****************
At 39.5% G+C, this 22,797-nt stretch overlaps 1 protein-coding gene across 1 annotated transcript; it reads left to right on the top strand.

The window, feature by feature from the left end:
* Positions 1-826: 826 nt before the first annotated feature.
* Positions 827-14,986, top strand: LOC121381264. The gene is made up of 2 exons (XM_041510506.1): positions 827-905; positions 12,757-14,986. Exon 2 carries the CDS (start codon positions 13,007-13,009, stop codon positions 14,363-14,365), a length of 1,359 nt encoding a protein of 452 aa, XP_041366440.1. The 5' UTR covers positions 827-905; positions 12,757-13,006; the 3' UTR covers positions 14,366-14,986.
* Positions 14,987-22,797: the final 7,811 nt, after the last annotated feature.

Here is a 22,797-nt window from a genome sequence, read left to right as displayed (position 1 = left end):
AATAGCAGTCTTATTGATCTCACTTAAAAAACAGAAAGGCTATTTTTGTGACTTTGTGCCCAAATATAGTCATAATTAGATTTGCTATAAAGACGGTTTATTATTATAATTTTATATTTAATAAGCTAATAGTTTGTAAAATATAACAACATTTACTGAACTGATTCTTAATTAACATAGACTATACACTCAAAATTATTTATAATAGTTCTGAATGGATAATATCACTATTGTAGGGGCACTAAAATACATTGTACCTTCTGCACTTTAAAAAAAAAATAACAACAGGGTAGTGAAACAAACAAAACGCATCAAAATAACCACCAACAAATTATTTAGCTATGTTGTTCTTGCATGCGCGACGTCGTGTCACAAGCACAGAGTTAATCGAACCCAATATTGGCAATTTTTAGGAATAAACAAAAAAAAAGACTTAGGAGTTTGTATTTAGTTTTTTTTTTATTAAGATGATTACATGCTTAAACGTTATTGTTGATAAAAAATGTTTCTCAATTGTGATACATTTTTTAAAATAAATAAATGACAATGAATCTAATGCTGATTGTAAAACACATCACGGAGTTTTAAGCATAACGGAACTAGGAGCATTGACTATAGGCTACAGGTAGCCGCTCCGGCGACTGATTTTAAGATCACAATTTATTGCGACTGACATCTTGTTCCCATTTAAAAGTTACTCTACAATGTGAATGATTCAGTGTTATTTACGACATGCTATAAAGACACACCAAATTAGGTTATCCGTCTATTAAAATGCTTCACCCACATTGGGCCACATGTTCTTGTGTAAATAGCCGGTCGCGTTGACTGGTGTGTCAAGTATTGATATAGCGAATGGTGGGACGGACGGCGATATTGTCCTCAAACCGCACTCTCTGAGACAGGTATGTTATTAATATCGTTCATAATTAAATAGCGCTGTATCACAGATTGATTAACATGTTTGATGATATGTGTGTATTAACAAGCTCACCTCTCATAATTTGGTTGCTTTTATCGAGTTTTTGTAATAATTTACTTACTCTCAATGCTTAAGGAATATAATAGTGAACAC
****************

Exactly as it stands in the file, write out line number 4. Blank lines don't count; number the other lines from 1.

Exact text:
* Positions 827-14,986, top strand: LOC121381264. The gene is made up of 2 exons (XM_041510506.1): positions 827-905; positions 12,757-14,986. Exon 2 carries the CDS (start codon positions 13,007-13,009, stop codon positions 14,363-14,365), a length of 1,359 nt encoding a protein of 452 aa, XP_041366440.1. The 5' UTR covers positions 827-905; positions 12,757-13,006; the 3' UTR covers positions 14,366-14,986.